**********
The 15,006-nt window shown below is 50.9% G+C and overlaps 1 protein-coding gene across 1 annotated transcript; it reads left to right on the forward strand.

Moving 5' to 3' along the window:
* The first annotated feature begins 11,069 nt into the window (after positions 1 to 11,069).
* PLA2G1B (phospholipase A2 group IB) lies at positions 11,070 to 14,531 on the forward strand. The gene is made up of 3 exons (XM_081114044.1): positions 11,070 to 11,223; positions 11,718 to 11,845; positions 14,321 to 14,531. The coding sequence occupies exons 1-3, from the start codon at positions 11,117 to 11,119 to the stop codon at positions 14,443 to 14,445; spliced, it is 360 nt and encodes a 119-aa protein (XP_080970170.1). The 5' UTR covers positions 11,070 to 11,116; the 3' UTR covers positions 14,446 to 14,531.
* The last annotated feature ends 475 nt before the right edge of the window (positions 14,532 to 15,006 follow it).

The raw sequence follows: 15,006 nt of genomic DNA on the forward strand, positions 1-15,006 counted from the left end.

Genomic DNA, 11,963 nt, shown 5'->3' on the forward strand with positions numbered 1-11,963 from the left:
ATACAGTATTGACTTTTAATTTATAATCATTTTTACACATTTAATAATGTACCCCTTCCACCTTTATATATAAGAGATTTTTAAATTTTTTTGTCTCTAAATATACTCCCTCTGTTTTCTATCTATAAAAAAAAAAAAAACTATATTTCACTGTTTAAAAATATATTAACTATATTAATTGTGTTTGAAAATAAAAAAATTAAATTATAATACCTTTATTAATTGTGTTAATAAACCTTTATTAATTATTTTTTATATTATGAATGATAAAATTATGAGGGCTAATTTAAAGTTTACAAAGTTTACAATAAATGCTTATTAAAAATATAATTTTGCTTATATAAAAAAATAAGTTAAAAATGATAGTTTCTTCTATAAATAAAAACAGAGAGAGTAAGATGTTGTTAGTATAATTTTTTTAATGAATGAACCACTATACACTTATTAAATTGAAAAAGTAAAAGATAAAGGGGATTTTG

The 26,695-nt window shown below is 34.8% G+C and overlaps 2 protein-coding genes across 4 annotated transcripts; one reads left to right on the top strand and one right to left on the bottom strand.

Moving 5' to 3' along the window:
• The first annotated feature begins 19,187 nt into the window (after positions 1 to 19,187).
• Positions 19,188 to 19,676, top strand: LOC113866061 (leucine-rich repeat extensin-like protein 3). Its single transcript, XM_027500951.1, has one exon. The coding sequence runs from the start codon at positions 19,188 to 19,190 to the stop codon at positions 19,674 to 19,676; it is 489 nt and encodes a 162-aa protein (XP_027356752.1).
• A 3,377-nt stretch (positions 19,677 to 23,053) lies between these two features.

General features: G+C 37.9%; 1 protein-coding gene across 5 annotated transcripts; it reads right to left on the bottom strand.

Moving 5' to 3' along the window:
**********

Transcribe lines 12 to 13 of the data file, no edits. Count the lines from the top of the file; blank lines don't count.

• Positions 19,188 to 19,676, top strand: LOC113866061 (leucine-rich repeat extensin-like protein 3). Its single transcript, XM_027500951.1, has one exon. The coding sequence runs from the start codon at positions 19,188 to 19,190 to the stop codon at positions 19,674 to 19,676; it is 489 nt and encodes a 162-aa protein (XP_027356752.1).
• A 3,377-nt stretch (positions 19,677 to 23,053) lies between these two features.